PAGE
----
From this process, seven attractive and engaging posters (Fig. 4) were produced. The first poster is designed to inform people about dead space. The peers selected the strapline ‘Less bugs, more drugs’ which was also one of the key messages from the original research. The second poster displays the dead space in the various types of injecting equipment to help service users make an informed choice about their equipment. This was the most challenging poster to get right visually and in terms of the language used. The next poster highlights the benefits of using low dead space equipment. We designed the poster about rinsing and sterilising to emphasise that low dead space equipment is more effective to clean because there is less space between the needle and plunger. This poster also provides the steps for sterilising equipment and highlights the importance of cleaning LDSS before re-using. The ‘Dead space, viruses, sharing’ poster combines the message about choosing the lowest dead space possible for the injection site with broader harm reduction messages, including getting tested for BBVs, and taking enough equipment from NSP. The ‘Take, return, repeat’ poster encourages the return of used equipment to NSP. Low equipment return rates was an issue highlighted during the visits to NSP. The last poster was not part of our original plans. It was designed to increase awareness that new low dead space needles are incompatible with the barrels in Prenoxad kits containing naloxone. If the needles from the naloxone kit are used to inject drugs, the kit must be returned for a replacement. Otherwise, the kit will be useless when people need to administer naloxone. This was highlighted as an issue by the BDP members of our steering group.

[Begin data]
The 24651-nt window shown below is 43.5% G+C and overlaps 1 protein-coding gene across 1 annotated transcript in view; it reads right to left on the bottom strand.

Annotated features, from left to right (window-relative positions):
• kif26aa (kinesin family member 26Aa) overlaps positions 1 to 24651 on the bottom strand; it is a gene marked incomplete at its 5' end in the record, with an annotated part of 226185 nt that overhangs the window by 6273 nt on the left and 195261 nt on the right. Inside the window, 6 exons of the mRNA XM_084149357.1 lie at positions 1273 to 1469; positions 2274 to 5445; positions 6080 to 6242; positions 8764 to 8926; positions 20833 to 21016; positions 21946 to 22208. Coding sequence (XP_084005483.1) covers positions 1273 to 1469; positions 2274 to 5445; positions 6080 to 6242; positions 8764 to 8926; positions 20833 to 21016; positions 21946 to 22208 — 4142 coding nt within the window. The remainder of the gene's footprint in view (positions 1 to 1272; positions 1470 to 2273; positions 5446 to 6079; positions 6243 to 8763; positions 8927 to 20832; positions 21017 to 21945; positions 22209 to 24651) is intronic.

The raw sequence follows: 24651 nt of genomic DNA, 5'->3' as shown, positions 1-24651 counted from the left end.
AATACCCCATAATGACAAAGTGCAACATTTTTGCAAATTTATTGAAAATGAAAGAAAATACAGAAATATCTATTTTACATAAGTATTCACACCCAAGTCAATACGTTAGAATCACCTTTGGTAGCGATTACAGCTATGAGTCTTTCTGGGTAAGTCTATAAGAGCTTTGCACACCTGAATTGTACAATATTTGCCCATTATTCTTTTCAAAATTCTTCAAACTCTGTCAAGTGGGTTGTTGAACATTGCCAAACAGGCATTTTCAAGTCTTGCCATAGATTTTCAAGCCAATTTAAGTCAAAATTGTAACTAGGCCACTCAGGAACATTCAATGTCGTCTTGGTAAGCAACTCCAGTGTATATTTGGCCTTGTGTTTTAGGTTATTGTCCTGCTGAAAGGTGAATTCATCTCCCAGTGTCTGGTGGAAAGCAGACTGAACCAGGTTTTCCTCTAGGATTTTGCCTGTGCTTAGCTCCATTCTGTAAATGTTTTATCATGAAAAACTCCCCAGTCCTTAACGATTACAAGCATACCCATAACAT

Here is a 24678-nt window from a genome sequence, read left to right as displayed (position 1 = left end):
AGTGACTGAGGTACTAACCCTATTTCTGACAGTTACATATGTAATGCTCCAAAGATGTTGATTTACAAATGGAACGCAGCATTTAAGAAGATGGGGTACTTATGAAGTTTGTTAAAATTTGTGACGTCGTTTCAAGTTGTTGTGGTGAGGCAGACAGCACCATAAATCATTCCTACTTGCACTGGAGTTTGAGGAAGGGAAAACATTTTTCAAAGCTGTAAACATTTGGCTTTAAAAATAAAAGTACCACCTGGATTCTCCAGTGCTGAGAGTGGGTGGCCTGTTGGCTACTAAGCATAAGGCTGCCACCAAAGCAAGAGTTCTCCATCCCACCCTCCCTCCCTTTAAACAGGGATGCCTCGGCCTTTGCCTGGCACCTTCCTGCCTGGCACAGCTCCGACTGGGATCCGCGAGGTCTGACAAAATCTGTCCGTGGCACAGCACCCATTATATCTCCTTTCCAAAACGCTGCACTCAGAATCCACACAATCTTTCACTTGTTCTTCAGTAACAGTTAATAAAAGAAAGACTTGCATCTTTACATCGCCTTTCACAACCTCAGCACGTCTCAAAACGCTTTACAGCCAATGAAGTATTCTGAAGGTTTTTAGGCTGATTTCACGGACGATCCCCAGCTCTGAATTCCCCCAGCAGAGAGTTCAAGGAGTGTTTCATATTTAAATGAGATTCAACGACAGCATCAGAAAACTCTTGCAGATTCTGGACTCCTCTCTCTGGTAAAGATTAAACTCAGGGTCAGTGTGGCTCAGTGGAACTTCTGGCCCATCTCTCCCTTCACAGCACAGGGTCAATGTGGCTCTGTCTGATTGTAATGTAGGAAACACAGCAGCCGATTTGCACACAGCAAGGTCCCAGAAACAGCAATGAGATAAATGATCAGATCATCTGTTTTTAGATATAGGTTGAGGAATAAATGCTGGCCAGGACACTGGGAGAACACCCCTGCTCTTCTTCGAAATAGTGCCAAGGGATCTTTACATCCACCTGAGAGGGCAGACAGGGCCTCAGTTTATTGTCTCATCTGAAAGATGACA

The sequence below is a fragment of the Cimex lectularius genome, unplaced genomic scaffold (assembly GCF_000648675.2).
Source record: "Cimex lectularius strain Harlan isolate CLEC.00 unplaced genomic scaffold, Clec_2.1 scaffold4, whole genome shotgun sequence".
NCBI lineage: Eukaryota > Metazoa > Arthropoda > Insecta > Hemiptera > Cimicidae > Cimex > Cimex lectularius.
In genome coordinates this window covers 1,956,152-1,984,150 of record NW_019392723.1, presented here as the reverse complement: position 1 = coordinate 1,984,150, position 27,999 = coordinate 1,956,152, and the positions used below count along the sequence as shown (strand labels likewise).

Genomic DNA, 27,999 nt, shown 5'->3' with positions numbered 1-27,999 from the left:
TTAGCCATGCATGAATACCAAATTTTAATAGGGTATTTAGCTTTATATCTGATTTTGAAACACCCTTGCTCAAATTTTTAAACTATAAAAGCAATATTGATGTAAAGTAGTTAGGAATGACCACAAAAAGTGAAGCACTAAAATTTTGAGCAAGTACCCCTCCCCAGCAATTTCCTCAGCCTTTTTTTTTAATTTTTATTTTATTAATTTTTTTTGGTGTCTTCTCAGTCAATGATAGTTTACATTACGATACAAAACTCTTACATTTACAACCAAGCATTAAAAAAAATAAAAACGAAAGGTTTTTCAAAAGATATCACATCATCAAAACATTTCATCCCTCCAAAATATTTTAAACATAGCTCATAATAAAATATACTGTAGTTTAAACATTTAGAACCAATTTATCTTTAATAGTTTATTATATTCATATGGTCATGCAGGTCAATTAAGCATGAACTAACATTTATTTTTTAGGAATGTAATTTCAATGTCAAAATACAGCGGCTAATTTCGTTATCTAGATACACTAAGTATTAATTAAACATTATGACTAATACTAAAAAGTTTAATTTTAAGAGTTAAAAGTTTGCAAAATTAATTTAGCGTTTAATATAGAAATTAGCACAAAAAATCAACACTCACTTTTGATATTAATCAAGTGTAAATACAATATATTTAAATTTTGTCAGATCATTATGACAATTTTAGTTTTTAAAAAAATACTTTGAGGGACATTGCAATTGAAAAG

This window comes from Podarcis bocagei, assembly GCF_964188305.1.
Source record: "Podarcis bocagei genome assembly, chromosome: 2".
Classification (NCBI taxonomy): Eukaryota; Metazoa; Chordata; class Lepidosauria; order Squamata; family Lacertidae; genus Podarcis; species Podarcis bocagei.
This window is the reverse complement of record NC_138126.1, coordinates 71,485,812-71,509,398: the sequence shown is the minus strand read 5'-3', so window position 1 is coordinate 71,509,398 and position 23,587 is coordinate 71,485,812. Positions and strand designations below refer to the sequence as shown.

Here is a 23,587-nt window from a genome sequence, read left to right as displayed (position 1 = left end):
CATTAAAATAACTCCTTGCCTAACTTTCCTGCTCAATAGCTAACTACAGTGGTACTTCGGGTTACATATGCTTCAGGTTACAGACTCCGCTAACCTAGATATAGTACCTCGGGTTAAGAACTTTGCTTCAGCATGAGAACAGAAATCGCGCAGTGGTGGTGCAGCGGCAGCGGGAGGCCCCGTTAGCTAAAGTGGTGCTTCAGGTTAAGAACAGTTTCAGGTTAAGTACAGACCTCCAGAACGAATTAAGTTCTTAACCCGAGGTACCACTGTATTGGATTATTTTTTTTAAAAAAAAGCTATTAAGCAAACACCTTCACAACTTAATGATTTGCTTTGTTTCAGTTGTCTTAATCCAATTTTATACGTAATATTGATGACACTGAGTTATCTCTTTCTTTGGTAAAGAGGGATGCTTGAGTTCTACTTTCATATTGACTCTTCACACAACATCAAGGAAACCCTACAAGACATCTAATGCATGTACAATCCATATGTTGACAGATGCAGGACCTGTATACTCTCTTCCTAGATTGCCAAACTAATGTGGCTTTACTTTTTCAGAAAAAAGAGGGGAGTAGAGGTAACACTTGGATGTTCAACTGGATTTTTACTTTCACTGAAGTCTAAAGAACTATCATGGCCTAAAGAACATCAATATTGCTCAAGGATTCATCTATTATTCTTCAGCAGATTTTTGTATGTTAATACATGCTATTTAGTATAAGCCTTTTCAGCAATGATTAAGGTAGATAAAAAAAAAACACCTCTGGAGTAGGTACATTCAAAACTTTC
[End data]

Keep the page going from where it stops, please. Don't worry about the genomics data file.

These poster designs were also reworked into a 16-page booklet (https://www.exchangesupplies.org/shopsect_linnell_publications.php) and a series of short animations (https://binged.it/2INd7TY), which were identified as useful formats during the NSP consultation stage.
Co-design workshop 4: Peer and facilitator reflections on the project
Co-designer role: consultant and level of anticipated vs actual involvement
One of the group commented that the explanation of the project’s purpose and their role was clear and they felt supported to attend and contribute. Peers viewed themselves as consultants to the project and liked the idea of being involved. One co-designer initially thought their role would be more tokenistic, expecting to be shown the materials once they had been designed and asked to provide feedback on them (e.g. ‘Do you understand these materials? Do you like them?’). Rather than being ‘done’ to them, the peers talked about feeling fully involved in the entire process.
One peer commented that most information materials available in NSP are not really looked at because they are too plain. They suspected they probably had not been made by service users and did not appear to ‘have them in mind’. By involving peers in this project, they felt the materials were more credible as they reflected the language used by service users and their preferences.